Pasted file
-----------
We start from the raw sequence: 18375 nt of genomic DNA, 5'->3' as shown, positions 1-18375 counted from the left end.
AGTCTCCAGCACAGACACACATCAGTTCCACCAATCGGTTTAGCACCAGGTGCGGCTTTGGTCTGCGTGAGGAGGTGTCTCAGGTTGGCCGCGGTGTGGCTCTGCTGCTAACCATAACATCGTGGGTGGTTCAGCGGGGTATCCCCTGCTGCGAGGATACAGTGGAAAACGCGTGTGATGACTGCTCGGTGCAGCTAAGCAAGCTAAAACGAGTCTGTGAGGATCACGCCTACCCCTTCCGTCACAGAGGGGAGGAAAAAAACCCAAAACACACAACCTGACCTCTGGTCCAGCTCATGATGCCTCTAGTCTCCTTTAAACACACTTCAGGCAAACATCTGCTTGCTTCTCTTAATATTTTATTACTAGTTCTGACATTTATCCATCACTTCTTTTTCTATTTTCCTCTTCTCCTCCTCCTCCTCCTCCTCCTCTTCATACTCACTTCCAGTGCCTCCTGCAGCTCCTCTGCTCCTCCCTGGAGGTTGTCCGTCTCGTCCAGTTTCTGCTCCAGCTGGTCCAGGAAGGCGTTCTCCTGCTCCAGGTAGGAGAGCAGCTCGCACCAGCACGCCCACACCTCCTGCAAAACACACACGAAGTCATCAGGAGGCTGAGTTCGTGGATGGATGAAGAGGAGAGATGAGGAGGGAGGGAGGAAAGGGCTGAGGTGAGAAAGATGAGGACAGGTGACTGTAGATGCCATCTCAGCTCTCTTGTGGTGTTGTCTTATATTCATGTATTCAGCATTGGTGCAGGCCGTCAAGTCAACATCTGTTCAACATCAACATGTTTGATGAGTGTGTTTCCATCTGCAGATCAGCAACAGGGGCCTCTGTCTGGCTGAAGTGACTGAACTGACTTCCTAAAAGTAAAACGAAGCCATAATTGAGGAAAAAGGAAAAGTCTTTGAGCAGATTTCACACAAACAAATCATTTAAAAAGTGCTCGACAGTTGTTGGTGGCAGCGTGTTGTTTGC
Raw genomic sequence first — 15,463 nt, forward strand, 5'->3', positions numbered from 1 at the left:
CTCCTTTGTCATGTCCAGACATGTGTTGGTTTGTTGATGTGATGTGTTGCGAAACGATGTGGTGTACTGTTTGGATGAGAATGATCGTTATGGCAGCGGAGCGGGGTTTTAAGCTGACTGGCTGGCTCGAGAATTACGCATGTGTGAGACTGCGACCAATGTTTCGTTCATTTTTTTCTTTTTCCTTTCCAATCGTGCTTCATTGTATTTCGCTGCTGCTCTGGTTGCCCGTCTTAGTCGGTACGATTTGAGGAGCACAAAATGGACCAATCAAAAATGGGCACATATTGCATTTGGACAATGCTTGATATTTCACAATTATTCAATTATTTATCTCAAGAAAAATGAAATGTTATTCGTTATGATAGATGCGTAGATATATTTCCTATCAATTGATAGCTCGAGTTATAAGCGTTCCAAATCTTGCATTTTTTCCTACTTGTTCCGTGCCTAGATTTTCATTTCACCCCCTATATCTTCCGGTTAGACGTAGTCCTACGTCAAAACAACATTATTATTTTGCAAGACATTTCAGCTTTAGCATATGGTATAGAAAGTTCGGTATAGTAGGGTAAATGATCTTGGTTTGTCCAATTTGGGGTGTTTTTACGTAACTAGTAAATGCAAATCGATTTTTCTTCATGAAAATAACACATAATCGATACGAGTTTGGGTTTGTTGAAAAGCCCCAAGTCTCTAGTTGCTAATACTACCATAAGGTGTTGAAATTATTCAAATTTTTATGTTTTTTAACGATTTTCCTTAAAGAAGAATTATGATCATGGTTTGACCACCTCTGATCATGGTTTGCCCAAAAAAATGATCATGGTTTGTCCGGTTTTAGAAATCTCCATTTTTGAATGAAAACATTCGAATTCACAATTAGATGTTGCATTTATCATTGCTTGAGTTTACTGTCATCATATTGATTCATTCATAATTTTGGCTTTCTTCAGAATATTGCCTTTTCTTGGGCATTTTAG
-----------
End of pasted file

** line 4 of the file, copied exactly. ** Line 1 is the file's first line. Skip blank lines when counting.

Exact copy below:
CTCCTTTGTCATGTCCAGACATGTGTTGGTTTGTTGATGTGATGTGTTGCGAAACGATGTGGTGTACTGTTTGGATGAGAATGATCGTTATGGCAGCGGAGCGGGGTTTTAAGCTGACTGGCTGGCTCGAGAATTACGCATGTGTGAGACTGCGACCAATGTTTCGTTCATTTTTTTCTTTTTCCTTTCCAATCGTGCTTCATTGTATTTCGCTGCTGCTCTGGTTGCCCGTCTTAGTCGGTACGATTTGAGGAGCACAAAATGGACCAATCAAAAATGGGCACATATTGCATTTGGACAATGCTTGATATTTCACAATTATTCAATTATTTATCTCAAGAAAAATGAAATGTTATTCGTTATGATAGATGCGTAGATATATTTCCTATCAATTGATAGCTCGAGTTATAAGCGTTCCAAATCTTGCATTTTTTCCTACTTGTTCCGTGCCTAGATTTTCATTTCACCCCCTATATCTTCCGGTTAGACGTAGTCCTACGTCAAAACAACATTATTATTTTGCAAGACATTTCAGCTTTAGCATATGGTATAGAAAGTTCGGTATAGTAGGGTAAATGATCTTGGTTTGTCCAATTTGGGGTGTTTTTACGTAACTAGTAAATGCAAATCGATTTTTCTTCATGAAAATAACACATAATCGATACGAGTTTGGGTTTGTTGAAAAGCCCCAAGTCTCTAGTTGCTAATACTACCATAAGGTGTTGAAATTATTCAAATTTTTATGTTTTTTAACGATTTTCCTTAAAGAAGAATTATGATCATGGTTTGACCACCTCTGATCATGGTTTGCCCAAAAAAATGATCATGGTTTGTCCGGTTTTAGAAATCTCCATTTTTGAATGAAAACATTCGAATTCACAATTAGATGTTGCATTTATCATTGCTTGAGTTTACTGTCATCATATTGATTCATTCATAATTTTGGCTTTCTTCAGAATATTGCCTTTTCTTGGGCATTTTAG